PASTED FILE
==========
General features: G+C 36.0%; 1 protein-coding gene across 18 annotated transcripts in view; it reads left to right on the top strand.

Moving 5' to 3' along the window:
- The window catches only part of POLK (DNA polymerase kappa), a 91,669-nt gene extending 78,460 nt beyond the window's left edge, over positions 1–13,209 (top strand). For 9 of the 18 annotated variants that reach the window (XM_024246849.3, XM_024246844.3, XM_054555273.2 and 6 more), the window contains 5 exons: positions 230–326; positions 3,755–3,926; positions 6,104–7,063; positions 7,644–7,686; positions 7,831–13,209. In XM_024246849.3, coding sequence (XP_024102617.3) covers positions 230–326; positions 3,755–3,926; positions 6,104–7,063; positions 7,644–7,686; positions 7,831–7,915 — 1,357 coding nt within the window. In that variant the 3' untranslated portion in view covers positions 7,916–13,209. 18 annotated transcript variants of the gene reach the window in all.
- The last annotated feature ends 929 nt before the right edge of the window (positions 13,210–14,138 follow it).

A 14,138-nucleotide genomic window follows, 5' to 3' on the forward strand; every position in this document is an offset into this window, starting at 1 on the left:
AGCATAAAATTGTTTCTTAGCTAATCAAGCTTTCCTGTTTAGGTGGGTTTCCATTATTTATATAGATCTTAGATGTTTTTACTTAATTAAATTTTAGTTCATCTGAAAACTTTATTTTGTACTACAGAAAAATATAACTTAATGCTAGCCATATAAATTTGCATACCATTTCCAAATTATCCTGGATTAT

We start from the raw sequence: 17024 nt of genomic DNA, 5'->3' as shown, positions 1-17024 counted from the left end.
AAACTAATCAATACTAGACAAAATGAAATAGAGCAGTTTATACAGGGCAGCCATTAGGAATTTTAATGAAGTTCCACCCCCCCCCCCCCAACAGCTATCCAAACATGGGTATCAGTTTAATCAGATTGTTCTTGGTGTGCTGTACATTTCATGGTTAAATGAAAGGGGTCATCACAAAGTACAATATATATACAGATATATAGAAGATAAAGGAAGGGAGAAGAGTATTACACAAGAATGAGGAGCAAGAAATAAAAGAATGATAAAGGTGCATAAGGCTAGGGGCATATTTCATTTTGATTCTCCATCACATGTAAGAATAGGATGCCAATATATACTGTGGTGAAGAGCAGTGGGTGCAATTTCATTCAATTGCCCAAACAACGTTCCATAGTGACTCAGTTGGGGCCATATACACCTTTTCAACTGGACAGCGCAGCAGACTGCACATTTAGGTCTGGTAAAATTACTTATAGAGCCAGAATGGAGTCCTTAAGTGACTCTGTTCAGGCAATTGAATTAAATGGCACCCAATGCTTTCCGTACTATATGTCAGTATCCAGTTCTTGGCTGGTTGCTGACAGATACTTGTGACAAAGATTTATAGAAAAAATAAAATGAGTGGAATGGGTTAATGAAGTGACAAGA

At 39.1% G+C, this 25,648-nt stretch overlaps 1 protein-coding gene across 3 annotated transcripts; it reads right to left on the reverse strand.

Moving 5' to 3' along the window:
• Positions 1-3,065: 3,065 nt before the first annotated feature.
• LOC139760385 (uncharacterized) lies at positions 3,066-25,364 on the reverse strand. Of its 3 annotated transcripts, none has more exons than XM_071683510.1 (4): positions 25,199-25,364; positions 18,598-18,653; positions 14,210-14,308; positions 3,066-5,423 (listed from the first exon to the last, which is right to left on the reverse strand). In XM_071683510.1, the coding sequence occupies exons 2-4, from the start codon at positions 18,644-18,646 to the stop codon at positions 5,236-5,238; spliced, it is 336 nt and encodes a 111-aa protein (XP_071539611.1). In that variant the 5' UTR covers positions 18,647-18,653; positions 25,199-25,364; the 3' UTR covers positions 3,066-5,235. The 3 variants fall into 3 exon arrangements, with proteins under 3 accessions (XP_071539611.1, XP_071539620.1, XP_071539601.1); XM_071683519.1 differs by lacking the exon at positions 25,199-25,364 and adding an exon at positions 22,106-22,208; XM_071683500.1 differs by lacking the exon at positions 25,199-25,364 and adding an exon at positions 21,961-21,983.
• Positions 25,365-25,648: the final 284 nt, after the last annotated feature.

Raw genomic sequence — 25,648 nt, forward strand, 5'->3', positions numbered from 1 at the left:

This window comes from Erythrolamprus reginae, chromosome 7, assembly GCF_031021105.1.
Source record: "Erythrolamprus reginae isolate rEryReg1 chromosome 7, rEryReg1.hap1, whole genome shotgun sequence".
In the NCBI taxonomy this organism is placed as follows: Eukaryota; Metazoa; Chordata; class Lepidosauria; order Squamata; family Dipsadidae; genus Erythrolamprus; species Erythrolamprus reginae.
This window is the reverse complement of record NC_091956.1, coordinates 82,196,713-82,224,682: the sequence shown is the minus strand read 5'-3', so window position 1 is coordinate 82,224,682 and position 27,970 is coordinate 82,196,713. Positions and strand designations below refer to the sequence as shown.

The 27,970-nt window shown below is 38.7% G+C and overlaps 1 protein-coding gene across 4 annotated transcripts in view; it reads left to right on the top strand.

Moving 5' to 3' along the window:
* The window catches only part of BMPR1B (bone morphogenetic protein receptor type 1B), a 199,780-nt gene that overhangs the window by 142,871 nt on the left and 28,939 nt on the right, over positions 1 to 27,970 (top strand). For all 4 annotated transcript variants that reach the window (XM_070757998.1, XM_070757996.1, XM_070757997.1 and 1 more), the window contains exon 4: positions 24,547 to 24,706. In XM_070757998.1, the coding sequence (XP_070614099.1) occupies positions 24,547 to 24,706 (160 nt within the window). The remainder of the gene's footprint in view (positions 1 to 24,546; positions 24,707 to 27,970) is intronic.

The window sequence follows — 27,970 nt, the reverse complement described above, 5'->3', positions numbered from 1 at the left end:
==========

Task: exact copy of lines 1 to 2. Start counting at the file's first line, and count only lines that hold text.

General features: G+C 36.0%; 1 protein-coding gene across 18 annotated transcripts in view; it reads left to right on the top strand.

Moving 5' to 3' along the window: